The data analysis and modeling group provides mathematical analysis of the kinetics of biodistribution of radiopharmaceutical as both a research and a service component. In particular, we will extend residue analysis to each of the projects over the next five years and apply novel heterogeneity analysis to the characterization of tumors using PET imaging. The clinical utility of image-based information needs to be tested in terms of what additional information the PET-derived measurements contribute to the prediction of patient outcome at the treatment planning stage. Each of our hypotheses describes an observational study with imaging data, assays of relevant biomarkers, and measures of patient response/survival. Our goal is to identify imaging procedures where a clinically important improvement in predictive accuracy, beyond that attained with existing clinical and diagnostic methods, can be achieved. Because the improved prediction will have clear therapeutic implications and our results will pave the way for these hypotheses to be tested in future cooperative clinical trials, the consultants in biostatistics play a critical role in focusing protocols and directing data analysis in anticipation of cooperative prospective trials. In order to increase the level of biostatistical involvement in protocol design and hypothesis testing, this new data analysis core will include a sub-contract with F O'Sullivan and the local leadership of M Muzi and D Mankoff plus new effort by L Kessler that are essential to the quality and overall productivity of our research program. It will build on our research to generalize the role of the more well established imaging agents through several smaller patient trials in a range of tumor histologies. Our goal is to develop a strategy to convince the cancer community in general and FDA in particular that mechanistically validated imaging agents can be used in parallel with new treatment trials. That is, qualification of an imaging agent should not be tumor-specific;it should be validated for a specific characteristic of the tumor phenotype.. Our goal is to make a convincing case that new imaging methods should be engaged in treatment trials sooner rather than later. The recent addition of L Kessler, a health policy expert who recently worked for FDA, to our faculty is important for this objective.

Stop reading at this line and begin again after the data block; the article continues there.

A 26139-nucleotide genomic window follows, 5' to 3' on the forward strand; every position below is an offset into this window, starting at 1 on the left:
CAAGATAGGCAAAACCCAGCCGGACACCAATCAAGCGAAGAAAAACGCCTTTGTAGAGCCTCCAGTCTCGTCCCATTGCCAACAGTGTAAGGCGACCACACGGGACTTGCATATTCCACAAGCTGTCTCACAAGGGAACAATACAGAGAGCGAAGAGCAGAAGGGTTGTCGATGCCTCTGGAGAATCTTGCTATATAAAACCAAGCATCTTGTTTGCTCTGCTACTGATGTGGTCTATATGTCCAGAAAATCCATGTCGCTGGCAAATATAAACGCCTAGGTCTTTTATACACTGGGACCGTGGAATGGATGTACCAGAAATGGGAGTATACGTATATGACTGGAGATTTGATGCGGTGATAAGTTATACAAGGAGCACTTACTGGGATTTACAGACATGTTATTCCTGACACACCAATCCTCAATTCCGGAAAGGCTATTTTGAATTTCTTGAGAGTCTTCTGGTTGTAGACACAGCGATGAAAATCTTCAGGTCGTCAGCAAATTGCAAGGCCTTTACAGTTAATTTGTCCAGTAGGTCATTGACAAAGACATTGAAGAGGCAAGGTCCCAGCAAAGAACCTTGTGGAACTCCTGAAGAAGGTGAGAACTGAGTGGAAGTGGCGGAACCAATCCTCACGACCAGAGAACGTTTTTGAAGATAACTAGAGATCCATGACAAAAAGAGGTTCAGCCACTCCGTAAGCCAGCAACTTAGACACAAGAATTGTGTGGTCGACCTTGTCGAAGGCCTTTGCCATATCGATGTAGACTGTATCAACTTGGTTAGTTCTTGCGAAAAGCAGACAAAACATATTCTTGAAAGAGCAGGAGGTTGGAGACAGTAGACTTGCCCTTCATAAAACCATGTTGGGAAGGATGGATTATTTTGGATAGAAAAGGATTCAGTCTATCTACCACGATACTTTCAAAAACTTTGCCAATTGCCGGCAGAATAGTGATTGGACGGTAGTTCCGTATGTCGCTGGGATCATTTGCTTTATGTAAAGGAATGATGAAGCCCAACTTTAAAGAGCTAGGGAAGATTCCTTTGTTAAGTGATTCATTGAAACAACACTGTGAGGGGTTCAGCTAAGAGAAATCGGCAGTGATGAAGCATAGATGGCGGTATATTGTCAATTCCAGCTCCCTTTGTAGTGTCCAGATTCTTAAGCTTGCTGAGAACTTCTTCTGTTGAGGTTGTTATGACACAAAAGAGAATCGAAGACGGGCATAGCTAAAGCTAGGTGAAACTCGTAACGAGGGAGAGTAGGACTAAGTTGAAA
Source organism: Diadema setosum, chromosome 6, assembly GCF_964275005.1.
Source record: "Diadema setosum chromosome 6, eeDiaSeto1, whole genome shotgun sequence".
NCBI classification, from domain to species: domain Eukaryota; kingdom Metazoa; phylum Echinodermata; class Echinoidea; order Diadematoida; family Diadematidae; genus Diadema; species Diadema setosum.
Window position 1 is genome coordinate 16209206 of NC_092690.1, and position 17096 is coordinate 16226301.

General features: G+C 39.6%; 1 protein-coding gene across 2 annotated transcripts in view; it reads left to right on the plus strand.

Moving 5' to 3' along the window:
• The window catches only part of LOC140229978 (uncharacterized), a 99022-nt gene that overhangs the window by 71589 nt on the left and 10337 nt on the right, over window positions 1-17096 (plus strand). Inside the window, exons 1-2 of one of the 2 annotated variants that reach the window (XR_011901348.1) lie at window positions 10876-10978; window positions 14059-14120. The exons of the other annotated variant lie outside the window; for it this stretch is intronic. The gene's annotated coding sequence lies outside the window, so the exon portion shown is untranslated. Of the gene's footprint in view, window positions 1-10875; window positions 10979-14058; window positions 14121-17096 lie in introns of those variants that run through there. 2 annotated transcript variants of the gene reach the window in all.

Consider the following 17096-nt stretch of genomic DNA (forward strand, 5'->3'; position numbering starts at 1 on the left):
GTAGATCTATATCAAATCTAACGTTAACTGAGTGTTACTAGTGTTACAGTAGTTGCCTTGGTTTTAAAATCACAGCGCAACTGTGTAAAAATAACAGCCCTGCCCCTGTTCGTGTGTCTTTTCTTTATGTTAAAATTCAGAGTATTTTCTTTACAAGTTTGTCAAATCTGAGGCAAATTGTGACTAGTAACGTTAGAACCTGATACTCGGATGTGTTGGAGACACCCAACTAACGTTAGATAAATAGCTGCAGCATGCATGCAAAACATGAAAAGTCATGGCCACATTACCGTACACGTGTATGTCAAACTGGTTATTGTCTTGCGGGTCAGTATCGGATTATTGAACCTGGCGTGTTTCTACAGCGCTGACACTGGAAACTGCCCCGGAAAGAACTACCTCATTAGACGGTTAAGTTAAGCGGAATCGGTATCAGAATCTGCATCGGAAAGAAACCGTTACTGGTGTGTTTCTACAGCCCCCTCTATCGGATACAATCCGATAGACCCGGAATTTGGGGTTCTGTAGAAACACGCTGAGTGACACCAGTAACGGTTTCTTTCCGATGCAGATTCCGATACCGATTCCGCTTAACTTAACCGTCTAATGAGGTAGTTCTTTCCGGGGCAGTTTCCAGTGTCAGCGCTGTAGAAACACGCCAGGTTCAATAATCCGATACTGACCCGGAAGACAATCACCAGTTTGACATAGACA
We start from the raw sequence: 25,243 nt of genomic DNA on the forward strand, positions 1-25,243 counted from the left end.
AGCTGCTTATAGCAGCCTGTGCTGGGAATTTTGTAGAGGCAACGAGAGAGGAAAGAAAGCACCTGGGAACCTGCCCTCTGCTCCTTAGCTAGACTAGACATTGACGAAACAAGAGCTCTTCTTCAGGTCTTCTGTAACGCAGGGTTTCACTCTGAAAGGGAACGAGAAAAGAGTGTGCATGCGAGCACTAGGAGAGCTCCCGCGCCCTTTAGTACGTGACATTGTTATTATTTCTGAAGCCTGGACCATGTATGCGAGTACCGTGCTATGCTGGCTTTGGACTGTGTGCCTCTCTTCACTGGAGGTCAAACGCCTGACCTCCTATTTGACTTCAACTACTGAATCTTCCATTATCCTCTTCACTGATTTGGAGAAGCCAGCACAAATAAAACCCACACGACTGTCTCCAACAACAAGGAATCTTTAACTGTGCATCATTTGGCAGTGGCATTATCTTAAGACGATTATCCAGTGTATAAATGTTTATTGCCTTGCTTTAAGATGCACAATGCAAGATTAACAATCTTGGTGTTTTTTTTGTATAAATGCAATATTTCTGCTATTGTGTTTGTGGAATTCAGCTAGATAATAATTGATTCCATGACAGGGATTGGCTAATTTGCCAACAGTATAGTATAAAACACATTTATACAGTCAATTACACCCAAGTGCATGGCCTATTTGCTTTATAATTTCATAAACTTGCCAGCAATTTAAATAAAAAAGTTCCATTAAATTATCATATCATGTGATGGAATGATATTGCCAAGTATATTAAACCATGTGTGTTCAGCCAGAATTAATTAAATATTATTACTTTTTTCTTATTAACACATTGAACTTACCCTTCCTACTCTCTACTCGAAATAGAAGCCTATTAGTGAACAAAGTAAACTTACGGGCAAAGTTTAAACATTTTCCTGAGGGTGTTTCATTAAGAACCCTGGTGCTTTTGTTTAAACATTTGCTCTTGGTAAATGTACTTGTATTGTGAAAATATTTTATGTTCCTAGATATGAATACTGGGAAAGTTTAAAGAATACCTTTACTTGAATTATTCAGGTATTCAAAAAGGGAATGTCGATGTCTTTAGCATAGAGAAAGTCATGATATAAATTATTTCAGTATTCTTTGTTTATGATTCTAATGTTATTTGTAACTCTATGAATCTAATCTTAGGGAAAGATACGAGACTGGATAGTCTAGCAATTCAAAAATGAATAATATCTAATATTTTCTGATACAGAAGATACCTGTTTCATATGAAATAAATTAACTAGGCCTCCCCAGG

Careful data analysis is essential to extracting the most complete information possible for every imaging study. The new objective of integrating experimental imaging in early clinical trials of therapy should lead to more efficient clinical trials with useful drugs getting to the clinic sooner.
|Fowler, Amy M; Clark, Amy S; Katzenellenbogen, John A et al. (2016) Imaging Diagnostic and Therapeutic Targets: Steroid Receptors in Breast Cancer. J Nucl Med 57 Suppl 1:75S-80S|
|Kurland, Brenda F; Muzi, Mark; Peterson, Lanell M et al. (2016) Multicenter Clinical Trials Using 18F-FDG PET to Measure Early Response to Oncologic Therapy: Effects of Injection-to-Acquisition Time Variability on Required Sample Size. J Nucl Med 57:226-30|
|Muzi, Mark; Krohn, Kenneth A (2016) Imaging Hypoxia with Â¹â¸F-Fluoromisonidazole: Challenges in Moving to a More Complicated Analysis. J Nucl Med 57:497-8|
|Currin, Erin; Peterson, Lanell M; Schubert, Erin K et al. (2016) Temporal Heterogeneity of Estrogen Receptor Expression in Bone-Dominant Breast Cancer: 18F-Fluoroestradiol PET Imaging Shows Return of ER Expression. J Natl Compr Canc Netw 14:144-7|
|Kurland, Brenda F; Peterson, Lanell M; Lee, Jean H et al. (2016) Estrogen Receptor Binding (18F-FES PET) and Glycolytic Activity (18F-FDG PET) Predict Progression-Free Survival on Endocrine Therapy in Patients with ER+ Breast Cancer. Clin Cancer Res :|
|Wolsztynski, E; O'Sullivan, F; O'Sullivan, J et al. (2016) Statistical assessment of treatment response in a cancer patient based on pre-therapy and post-therapy FDG-PET scans. Stat Med :|
|Link, Jeanne M (2015) Publish or perishâ€¦but where? What is the value of impact factors? Nucl Med Biol 42:426-7|
|Peck, M; Pollack, H A; Friesen, A et al. (2015) Applications of PET imaging with the proliferation marker [18F]-FLT. Q J Nucl Med Mol Imaging 59:95-104|
|Wangerin, Kristen A; Muzi, Mark; Peterson, Lanell M et al. (2015) Effect of (18)F-FDG uptake time on lesion detectability in PET imaging of early stage breast cancer. Tomography 1:53-60|
|Rockne, Russell C; Trister, Andrew D; Jacobs, Joshua et al. (2015) A patient-specific computational model of hypoxia-modulated radiation resistance in glioblastoma using 18F-FMISO-PET. J R Soc Interface 12:|
Showing the most recent 10 out of 191 publications